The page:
As fuel prices rise and emission reduction standards increase, a variety of options for on-road light-, medium-, and heavy-duty trucks are available to meet government requirements and marketplace demands. Trucks fueled by propane autogas are one such alternative, proven to exceed performance expectations and environmental standards.
Want to learn more? Live in the Seattle area? Well, the latest alternative fuel workshop for fleet managers hosted by the Propane Education & Research Council (PERC) and the other members of the Alternative Fuels Trade Alliance will take place January 20 in Seattle. The free workshop will be held in the Summit Ballroom of the Holiday Inn Seattle-Seatac International Airport, 17338 International Blvd. This will be No. 12 in a nationwide series of 14 training seminars in 2010 and 2011, made possible by a $1.6 million grant from the U.S. Energy Department. The workshops address alternative fuel quality, infrastructure, available vehicles, safety, the latest technologies and the environmental impact of propane autogas, ethanol, biodiesel and compressed natural gas.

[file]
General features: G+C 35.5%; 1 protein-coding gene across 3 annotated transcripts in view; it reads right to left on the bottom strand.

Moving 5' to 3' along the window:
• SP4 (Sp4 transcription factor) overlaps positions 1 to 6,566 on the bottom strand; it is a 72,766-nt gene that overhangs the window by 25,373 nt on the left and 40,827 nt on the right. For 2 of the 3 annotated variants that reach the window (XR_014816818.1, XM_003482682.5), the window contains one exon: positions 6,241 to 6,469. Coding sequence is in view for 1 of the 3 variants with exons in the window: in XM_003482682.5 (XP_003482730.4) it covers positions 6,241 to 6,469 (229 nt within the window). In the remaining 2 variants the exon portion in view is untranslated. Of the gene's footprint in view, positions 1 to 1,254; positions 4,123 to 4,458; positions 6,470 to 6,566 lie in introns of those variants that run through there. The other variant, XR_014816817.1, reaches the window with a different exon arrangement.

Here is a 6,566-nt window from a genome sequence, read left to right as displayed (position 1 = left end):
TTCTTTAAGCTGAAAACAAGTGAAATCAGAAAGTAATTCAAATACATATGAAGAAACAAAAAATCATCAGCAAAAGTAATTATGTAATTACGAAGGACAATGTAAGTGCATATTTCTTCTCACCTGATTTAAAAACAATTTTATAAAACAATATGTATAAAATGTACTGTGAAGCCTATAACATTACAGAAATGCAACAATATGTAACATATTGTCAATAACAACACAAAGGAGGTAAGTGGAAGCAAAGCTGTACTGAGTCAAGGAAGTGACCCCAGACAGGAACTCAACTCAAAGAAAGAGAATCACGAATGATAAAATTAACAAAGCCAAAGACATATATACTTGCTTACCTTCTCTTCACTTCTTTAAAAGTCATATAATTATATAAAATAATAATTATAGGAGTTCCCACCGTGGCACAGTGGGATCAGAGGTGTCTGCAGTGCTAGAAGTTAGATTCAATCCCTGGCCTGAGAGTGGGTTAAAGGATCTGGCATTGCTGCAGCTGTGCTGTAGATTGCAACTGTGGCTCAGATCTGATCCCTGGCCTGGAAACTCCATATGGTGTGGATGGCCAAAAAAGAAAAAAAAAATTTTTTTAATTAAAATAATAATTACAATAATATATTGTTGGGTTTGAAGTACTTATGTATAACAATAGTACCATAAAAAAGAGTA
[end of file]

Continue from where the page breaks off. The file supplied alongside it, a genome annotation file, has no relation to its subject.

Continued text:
“This is the year to go green for American fleet managers. By bringing together four alternative fuel industries, we can train fleet managers on available options and how alternative fuels can meet their needs,” says Brian Feehan, vice president of PERC. “We all benefit when we have a cleaner environment and less dependence on imported oil.”
At the conclusion of the workshop, fleet managers will have the opportunity to get inside vehicles that run on propane autogas and other alternative fuels. The Alternative Fuels Trade Alliance comprises PERC, the Renewable Fuels Association, the National Biodiesel Foundation and the Clean Vehicle Education Foundation.
Each full-day collaborative workshop involves a site in the Energy Department’s Clean Cities program, which uses local coalitions to promote training on alternative fuels such as propane autogas. The Puget Sound Clean Cities Coalition will host the January 20 workshop. Remaining workshop sites for 2011 are Orlando, Fla., and Kansas City, Mo.
Vehicles fueled by propane autogas, the most widely used alternative fuel, emit up to 12 percent less carbon dioxide, about 20 percent less nitrogen oxide and up to 60 percent less carbon monoxide than gasoline-powered vehicles.
To register for the Seattle workshop or another upcoming workshop, or to view an archived webcast, visit www.altfuelsalliance.org. For more information on PERC and its propane autogas programs, visit www.autogasusa.org.